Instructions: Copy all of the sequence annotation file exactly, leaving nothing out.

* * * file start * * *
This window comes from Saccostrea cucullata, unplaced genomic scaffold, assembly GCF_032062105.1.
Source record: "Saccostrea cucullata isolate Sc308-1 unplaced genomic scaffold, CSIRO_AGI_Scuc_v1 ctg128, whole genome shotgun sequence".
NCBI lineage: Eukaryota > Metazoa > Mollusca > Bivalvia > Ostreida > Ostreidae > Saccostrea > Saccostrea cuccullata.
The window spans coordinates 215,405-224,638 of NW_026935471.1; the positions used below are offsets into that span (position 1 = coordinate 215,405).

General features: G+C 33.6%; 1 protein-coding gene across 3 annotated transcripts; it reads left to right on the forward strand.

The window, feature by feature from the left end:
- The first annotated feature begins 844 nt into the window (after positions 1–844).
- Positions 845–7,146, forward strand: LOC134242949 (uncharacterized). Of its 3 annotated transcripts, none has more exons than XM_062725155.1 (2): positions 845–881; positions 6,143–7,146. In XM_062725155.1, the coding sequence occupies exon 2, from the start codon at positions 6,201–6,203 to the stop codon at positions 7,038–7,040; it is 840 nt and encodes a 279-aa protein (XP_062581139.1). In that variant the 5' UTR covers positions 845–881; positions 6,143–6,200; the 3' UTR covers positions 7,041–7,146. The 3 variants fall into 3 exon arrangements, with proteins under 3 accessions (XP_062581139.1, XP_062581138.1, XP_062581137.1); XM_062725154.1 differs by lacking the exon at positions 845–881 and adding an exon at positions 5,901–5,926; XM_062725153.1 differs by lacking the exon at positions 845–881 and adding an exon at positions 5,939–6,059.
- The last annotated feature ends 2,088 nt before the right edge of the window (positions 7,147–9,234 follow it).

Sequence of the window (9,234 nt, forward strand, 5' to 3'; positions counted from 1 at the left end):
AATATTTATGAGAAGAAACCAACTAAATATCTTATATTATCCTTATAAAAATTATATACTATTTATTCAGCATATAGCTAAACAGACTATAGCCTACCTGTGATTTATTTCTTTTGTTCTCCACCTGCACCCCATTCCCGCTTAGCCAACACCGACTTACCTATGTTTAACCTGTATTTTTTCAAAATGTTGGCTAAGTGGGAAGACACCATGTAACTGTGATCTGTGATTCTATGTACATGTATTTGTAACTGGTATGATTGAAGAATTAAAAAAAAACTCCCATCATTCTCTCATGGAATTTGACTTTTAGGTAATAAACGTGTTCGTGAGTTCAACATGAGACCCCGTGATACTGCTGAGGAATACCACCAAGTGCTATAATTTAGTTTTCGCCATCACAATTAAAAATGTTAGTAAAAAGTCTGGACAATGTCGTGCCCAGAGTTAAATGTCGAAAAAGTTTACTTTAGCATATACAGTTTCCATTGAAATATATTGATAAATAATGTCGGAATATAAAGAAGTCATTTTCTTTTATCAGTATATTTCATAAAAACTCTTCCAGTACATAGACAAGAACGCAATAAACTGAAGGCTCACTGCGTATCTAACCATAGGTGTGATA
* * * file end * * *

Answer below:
This window comes from Saccostrea cucullata, unplaced genomic scaffold, assembly GCF_032062105.1.
Source record: "Saccostrea cucullata isolate Sc308-1 unplaced genomic scaffold, CSIRO_AGI_Scuc_v1 ctg128, whole genome shotgun sequence".
NCBI lineage: Eukaryota > Metazoa > Mollusca > Bivalvia > Ostreida > Ostreidae > Saccostrea > Saccostrea cuccullata.
The window spans coordinates 215,405-224,638 of NW_026935471.1; the positions used below are offsets into that span (position 1 = coordinate 215,405).

General features: G+C 33.6%; 1 protein-coding gene across 3 annotated transcripts; it reads left to right on the forward strand.

The window, feature by feature from the left end:
- The first annotated feature begins 844 nt into the window (after positions 1–844).
- Positions 845–7,146, forward strand: LOC134242949 (uncharacterized). Of its 3 annotated transcripts, none has more exons than XM_062725155.1 (2): positions 845–881; positions 6,143–7,146. In XM_062725155.1, the coding sequence occupies exon 2, from the start codon at positions 6,201–6,203 to the stop codon at positions 7,038–7,040; it is 840 nt and encodes a 279-aa protein (XP_062581139.1). In that variant the 5' UTR covers positions 845–881; positions 6,143–6,200; the 3' UTR covers positions 7,041–7,146. The 3 variants fall into 3 exon arrangements, with proteins under 3 accessions (XP_062581139.1, XP_062581138.1, XP_062581137.1); XM_062725154.1 differs by lacking the exon at positions 845–881 and adding an exon at positions 5,901–5,926; XM_062725153.1 differs by lacking the exon at positions 845–881 and adding an exon at positions 5,939–6,059.
- The last annotated feature ends 2,088 nt before the right edge of the window (positions 7,147–9,234 follow it).

Sequence of the window (9,234 nt, forward strand, 5' to 3'; positions counted from 1 at the left end):
AATATTTATGAGAAGAAACCAACTAAATATCTTATATTATCCTTATAAAAATTATATACTATTTATTCAGCATATAGCTAAACAGACTATAGCCTACCTGTGATTTATTTCTTTTGTTCTCCACCTGCACCCCATTCCCGCTTAGCCAACACCGACTTACCTATGTTTAACCTGTATTTTTTCAAAATGTTGGCTAAGTGGGAAGACACCATGTAACTGTGATCTGTGATTCTATGTACATGTATTTGTAACTGGTATGATTGAAGAATTAAAAAAAAACTCCCATCATTCTCTCATGGAATTTGACTTTTAGGTAATAAACGTGTTCGTGAGTTCAACATGAGACCCCGTGATACTGCTGAGGAATACCACCAAGTGCTATAATTTAGTTTTCGCCATCACAATTAAAAATGTTAGTAAAAAGTCTGGACAATGTCGTGCCCAGAGTTAAATGTCGAAAAAGTTTACTTTAGCATATACAGTTTCCATTGAAATATATTGATAAATAATGTCGGAATATAAAGAAGTCATTTTCTTTTATCAGTATATTTCATAAAAACTCTTCCAGTACATAGACAAGAACGCAATAAACTGAAGGCTCACTGCGTATCTAACCATAGGTGTGATA